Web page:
This is also a good time to catch up on supplementary titles, such as guides to bird families. Scott Weidensaul’s Peterson Reference Guide to Owls of North America and the Caribbean (HMH, 2015) is a comprehensive treatment of the 39 species of North American owls based entirely on ornithological research, and well-written and beautifully illustrated to boot. Gerard Gorman’s Woodpeckers of the World: A Photographic Guide (Firefly Books, 2014) describes the 239 species of the family Picidae in all their hooded and crested, spotted and streaked glory. Tom Stephenson and Scott Whittle’s The Warbler Guide (Princeton Univ. Press, 2013) has almost reached bible status amongst North American birders (especially those who bird the central and eastern areas). The Warbler Guide App, a re-thinking of the book that takes advantage of app features such as filtering and three-dimensional images, is a fun alternative gift for birder friends who are never more than an inch away from their smart phone or iPad.
And, if you love beautifully made and illustrated bird books, you might consider asking a generous family member (or yourself) for the Illustrated Checklist of the Birds of the World, Volume 1: Non-passerines (Lynx Edicions in association with Birdlife International; 2014, $265). Called by some “Handbook of the Birds of the World Lite,” the 904-page volume offers 357 plates, 8,290 bird illustrations, 4,428 distribution maps, 34 full-page reference maps, and 2,126 bibliographical references. It’s a much more than a checklist! I could (and have) spend hours mooning over the plates. The range of biodiversity in the avian world is wonderful but a little scary. Lynx is offering a good deal if you order both this volume and the forthcoming Volume II, Passerines before the latter’s publication date. Remember, this is the holiday season. Catalogs and shop windows are filled with potential gifts that cost much more, and which don’t have the advantage of an up-to-date taxonomic organization.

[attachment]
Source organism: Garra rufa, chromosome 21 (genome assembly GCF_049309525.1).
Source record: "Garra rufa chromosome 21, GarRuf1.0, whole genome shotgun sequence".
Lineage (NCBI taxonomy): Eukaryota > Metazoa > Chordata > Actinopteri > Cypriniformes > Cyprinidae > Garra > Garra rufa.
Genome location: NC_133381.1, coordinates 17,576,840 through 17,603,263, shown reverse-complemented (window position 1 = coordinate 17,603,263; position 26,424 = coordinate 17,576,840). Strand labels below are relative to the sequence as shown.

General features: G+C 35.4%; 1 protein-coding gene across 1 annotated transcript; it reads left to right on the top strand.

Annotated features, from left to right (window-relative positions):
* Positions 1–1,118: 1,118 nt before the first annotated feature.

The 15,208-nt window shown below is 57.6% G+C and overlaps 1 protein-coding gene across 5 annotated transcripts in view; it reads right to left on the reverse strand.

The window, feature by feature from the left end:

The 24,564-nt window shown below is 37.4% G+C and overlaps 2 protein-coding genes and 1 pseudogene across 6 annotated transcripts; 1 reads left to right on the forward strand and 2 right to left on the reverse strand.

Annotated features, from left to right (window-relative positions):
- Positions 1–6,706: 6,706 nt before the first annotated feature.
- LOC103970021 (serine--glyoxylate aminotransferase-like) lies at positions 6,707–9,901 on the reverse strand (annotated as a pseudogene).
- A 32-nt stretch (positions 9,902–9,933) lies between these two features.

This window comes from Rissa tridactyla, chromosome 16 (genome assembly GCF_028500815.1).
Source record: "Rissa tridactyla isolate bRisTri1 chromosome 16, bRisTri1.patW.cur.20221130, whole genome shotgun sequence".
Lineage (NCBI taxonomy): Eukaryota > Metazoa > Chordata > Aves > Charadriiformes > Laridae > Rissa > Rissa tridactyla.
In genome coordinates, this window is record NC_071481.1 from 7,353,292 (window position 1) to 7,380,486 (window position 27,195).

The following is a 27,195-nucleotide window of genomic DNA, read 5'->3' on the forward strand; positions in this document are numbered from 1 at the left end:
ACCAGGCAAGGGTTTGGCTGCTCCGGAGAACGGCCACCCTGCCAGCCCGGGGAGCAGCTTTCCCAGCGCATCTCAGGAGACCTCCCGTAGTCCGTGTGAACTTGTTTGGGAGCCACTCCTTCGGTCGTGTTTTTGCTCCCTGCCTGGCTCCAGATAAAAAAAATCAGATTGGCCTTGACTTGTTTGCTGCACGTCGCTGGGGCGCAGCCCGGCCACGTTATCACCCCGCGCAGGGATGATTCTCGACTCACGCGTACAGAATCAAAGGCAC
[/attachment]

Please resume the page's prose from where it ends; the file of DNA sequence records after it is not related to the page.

So, Happy Holidays to all! Let me know what birding books (or apps) you are buying for friends and families, and what books are on your wish list. Reading–it’s the next best thing to do when the blizzard starts to rage (the first being storm birding, of course).